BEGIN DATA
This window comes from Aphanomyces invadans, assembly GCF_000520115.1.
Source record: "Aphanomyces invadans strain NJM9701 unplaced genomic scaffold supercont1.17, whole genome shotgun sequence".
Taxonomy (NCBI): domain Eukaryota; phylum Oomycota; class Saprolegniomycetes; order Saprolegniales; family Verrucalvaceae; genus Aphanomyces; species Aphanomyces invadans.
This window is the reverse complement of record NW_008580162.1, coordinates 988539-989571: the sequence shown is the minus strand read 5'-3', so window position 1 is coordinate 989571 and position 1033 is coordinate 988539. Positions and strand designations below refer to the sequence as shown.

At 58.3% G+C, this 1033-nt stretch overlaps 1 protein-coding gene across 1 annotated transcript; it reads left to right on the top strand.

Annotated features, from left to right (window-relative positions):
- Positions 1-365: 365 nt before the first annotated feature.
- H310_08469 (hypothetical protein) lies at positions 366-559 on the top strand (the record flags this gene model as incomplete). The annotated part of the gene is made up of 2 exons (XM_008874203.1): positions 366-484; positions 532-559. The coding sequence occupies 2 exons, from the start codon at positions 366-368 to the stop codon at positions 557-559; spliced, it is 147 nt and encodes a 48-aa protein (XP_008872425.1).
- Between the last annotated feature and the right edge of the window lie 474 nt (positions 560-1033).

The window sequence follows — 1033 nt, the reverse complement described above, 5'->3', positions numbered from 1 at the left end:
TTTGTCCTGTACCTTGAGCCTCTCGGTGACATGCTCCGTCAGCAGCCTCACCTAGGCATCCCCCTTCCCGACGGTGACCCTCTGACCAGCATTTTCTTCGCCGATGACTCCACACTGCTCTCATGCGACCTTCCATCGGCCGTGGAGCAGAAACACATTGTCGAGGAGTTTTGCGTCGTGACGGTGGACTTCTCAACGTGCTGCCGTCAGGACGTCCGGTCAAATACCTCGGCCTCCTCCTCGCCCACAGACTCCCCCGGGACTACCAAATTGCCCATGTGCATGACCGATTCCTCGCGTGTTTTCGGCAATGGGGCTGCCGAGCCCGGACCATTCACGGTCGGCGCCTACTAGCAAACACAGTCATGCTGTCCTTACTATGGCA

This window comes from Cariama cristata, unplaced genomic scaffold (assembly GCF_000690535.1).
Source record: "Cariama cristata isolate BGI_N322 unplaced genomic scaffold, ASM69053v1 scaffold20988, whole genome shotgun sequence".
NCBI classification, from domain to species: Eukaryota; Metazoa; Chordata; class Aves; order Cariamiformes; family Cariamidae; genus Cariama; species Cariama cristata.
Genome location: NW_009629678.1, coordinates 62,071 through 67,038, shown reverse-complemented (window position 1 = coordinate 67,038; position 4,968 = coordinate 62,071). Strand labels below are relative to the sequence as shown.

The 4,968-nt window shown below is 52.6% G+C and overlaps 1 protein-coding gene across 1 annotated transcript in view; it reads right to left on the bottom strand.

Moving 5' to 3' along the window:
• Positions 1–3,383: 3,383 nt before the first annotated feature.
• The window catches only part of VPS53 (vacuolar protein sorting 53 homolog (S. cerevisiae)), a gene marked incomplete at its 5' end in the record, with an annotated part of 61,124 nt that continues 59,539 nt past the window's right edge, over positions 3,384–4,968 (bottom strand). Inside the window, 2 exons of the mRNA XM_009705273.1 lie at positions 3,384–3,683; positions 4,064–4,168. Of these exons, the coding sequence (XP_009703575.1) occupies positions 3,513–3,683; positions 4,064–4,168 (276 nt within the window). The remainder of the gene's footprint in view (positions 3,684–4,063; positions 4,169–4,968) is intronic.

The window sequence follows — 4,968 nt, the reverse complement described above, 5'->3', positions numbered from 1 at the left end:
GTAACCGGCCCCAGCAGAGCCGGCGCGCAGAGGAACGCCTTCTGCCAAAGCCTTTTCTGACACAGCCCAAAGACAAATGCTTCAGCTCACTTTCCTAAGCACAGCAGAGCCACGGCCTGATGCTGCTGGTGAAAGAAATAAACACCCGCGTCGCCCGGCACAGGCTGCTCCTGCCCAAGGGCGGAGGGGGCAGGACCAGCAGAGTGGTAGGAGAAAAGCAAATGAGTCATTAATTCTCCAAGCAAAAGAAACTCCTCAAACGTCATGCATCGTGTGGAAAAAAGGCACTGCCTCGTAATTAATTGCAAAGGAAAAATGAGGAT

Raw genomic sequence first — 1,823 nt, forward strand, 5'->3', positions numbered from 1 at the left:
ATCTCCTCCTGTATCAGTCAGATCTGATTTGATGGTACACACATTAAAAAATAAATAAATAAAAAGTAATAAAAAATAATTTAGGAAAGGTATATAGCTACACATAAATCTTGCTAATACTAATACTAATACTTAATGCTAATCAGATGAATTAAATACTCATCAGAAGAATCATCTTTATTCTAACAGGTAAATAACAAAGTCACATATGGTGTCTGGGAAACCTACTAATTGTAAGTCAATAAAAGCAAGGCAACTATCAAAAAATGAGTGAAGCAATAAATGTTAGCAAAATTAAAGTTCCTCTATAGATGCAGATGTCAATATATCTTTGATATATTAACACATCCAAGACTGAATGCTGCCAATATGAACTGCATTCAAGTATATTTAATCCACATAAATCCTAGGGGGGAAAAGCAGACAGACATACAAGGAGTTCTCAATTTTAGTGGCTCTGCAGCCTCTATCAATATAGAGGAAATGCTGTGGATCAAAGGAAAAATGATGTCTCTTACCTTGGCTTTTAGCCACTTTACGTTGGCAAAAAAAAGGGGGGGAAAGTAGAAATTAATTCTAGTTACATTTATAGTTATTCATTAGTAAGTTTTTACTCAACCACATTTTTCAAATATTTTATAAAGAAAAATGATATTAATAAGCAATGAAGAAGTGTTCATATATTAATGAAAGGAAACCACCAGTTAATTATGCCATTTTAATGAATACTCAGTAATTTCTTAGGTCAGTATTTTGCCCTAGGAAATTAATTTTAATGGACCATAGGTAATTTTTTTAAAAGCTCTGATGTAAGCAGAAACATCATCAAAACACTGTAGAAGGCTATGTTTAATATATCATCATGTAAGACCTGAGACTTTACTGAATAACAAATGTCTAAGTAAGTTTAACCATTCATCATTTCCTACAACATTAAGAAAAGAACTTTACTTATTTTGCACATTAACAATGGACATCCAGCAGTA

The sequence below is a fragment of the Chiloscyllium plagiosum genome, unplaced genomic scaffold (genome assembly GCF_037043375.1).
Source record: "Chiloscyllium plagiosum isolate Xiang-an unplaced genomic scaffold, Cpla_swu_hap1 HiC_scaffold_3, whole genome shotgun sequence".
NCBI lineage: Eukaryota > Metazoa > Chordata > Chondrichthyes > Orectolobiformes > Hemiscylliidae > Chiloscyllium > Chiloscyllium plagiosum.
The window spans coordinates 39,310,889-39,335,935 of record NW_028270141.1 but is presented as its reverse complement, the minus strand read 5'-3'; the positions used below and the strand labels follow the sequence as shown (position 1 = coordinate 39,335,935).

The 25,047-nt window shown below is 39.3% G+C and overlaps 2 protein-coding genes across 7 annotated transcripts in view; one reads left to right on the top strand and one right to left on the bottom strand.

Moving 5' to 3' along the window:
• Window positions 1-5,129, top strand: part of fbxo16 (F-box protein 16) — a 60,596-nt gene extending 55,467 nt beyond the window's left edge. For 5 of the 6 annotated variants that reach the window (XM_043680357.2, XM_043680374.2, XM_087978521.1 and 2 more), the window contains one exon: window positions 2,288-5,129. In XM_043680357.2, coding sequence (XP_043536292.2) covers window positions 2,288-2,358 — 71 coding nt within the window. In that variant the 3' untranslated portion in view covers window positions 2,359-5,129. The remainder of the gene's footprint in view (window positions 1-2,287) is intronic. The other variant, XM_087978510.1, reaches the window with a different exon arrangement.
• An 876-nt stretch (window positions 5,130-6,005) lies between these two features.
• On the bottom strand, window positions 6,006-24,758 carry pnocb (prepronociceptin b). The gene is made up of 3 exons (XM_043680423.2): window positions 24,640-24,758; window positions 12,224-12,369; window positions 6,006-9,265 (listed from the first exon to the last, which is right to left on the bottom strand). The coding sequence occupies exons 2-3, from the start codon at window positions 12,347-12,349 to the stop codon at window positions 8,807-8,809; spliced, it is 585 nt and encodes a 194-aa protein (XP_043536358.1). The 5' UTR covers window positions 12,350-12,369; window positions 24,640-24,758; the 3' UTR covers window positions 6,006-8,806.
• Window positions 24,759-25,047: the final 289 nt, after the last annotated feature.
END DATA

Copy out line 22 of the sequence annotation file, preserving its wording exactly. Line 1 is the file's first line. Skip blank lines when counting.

Raw genomic sequence first — 1,823 nt, forward strand, 5'->3', positions numbered from 1 at the left: